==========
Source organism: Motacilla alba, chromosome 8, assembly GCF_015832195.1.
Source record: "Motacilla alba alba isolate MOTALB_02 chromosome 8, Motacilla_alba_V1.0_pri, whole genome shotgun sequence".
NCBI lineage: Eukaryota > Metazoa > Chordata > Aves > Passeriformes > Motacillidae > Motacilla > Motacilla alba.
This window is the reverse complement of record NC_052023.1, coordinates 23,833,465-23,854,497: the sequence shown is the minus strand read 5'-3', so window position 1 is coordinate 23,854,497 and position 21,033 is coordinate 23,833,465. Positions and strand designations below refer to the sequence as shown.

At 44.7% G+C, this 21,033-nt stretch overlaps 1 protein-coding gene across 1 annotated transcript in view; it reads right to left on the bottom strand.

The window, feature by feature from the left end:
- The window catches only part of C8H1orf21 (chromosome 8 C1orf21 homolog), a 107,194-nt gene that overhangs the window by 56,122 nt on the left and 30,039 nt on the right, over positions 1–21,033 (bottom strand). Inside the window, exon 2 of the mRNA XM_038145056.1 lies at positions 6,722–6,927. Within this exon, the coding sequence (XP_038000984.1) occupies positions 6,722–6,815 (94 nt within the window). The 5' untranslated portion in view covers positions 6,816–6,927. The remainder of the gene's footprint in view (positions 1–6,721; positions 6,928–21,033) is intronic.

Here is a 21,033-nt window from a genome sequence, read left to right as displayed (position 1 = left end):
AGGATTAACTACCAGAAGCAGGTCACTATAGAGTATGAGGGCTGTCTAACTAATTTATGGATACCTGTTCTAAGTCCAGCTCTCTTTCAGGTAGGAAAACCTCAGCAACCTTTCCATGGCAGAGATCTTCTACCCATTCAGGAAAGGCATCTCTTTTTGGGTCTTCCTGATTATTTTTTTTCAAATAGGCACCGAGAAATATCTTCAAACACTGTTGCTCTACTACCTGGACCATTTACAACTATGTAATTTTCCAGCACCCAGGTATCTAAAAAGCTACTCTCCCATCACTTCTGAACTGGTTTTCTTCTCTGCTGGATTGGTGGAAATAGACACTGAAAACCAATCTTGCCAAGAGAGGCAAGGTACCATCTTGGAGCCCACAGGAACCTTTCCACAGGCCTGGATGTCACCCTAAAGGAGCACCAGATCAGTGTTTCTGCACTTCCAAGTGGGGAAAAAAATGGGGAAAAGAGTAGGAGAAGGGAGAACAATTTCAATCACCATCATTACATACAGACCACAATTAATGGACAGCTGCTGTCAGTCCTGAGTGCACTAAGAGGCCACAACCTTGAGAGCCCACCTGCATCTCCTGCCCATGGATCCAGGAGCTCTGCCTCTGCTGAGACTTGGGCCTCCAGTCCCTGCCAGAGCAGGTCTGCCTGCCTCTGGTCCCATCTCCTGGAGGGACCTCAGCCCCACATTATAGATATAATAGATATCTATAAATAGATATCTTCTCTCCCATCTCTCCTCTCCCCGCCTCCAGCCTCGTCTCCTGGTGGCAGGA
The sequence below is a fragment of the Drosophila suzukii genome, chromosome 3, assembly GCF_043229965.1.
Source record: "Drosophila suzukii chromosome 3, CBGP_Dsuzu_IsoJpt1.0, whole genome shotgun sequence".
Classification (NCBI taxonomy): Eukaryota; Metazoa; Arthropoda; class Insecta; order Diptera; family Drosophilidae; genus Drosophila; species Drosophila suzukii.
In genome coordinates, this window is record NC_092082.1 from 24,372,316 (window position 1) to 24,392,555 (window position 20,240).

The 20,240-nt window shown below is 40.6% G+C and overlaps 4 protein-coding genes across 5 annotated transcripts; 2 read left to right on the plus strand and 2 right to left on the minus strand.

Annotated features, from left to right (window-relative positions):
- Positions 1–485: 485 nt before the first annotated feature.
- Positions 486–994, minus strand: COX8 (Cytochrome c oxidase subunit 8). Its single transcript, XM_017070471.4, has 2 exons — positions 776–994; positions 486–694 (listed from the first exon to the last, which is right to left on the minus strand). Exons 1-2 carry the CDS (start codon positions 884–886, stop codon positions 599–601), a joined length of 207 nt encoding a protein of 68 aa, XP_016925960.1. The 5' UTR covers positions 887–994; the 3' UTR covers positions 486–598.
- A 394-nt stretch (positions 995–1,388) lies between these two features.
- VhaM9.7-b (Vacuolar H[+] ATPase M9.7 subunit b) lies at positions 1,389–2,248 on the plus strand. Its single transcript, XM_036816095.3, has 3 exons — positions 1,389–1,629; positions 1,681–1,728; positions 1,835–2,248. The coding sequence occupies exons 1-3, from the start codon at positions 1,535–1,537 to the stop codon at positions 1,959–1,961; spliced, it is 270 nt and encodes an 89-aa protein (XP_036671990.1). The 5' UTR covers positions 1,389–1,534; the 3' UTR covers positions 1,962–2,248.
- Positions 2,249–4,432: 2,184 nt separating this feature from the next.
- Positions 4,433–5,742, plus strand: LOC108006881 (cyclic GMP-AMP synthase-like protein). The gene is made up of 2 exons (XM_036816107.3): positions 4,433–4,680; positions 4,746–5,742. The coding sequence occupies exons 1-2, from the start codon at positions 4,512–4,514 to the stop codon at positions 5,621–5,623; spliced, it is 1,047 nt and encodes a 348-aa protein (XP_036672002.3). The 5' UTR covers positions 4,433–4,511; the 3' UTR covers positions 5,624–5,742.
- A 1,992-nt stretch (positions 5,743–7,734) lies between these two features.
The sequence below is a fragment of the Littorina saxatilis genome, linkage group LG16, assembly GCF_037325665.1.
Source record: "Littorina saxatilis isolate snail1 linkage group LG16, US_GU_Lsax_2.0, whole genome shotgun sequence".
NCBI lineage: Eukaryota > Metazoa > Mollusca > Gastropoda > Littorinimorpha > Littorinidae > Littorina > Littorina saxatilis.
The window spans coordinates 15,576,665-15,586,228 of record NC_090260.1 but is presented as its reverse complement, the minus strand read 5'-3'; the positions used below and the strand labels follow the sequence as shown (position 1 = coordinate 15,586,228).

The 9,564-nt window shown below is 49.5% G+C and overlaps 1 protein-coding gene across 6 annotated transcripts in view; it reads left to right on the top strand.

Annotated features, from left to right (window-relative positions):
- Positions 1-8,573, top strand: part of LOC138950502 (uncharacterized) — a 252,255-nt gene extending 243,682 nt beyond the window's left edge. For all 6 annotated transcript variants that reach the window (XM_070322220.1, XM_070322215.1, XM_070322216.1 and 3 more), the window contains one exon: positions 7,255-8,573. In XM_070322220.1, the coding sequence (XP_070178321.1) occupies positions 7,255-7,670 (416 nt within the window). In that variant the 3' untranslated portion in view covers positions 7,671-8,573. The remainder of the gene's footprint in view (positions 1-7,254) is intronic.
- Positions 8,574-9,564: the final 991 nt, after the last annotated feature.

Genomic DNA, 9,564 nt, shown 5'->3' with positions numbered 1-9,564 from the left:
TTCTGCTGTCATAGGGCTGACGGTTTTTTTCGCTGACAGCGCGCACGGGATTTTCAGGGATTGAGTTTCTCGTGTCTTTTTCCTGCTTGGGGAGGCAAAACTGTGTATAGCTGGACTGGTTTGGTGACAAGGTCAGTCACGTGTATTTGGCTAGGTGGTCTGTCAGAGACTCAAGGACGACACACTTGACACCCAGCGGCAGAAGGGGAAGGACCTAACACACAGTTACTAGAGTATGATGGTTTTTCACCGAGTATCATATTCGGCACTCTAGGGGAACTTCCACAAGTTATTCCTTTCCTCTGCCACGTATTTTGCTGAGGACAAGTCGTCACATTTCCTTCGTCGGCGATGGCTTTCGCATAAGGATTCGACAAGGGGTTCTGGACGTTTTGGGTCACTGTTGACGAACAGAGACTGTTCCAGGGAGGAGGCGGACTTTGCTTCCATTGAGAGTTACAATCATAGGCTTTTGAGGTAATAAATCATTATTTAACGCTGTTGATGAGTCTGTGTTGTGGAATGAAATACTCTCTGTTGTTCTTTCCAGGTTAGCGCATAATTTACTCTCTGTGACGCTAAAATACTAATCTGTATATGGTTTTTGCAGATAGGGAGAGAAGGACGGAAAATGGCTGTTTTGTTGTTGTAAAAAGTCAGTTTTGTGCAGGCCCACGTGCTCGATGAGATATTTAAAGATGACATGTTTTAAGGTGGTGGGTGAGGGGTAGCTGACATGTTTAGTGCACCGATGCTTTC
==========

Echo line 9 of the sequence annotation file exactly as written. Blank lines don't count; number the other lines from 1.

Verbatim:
AGGATTAACTACCAGAAGCAGGTCACTATAGAGTATGAGGGCTGTCTAACTAATTTATGGATACCTGTTCTAAGTCCAGCTCTCTTTCAGGTAGGAAAACCTCAGCAACCTTTCCATGGCAGAGATCTTCTACCCATTCAGGAAAGGCATCTCTTTTTGGGTCTTCCTGATTATTTTTTTTCAAATAGGCACCGAGAAATATCTTCAAACACTGTTGCTCTACTACCTGGACCATTTACAACTATGTAATTTTCCAGCACCCAGGTATCTAAAAAGCTACTCTCCCATCACTTCTGAACTGGTTTTCTTCTCTGCTGGATTGGTGGAAATAGACACTGAAAACCAATCTTGCCAAGAGAGGCAAGGTACCATCTTGGAGCCCACAGGAACCTTTCCACAGGCCTGGATGTCACCCTAAAGGAGCACCAGATCAGTGTTTCTGCACTTCCAAGTGGGGAAAAAAATGGGGAAAAGAGTAGGAGAAGGGAGAACAATTTCAATCACCATCATTACATACAGACCACAATTAATGGACAGCTGCTGTCAGTCCTGAGTGCACTAAGAGGCCACAACCTTGAGAGCCCACCTGCATCTCCTGCCCATGGATCCAGGAGCTCTGCCTCTGCTGAGACTTGGGCCTCCAGTCCCTGCCAGAGCAGGTCTGCCTGCCTCTGGTCCCATCTCCTGGAGGGACCTCAGCCCCACATTATAGATATAATAGATATCTATAAATAGATATCTTCTCTCCCATCTCTCCTCTCCCCGCCTCCAGCCTCGTCTCCTGGTGGCAGGA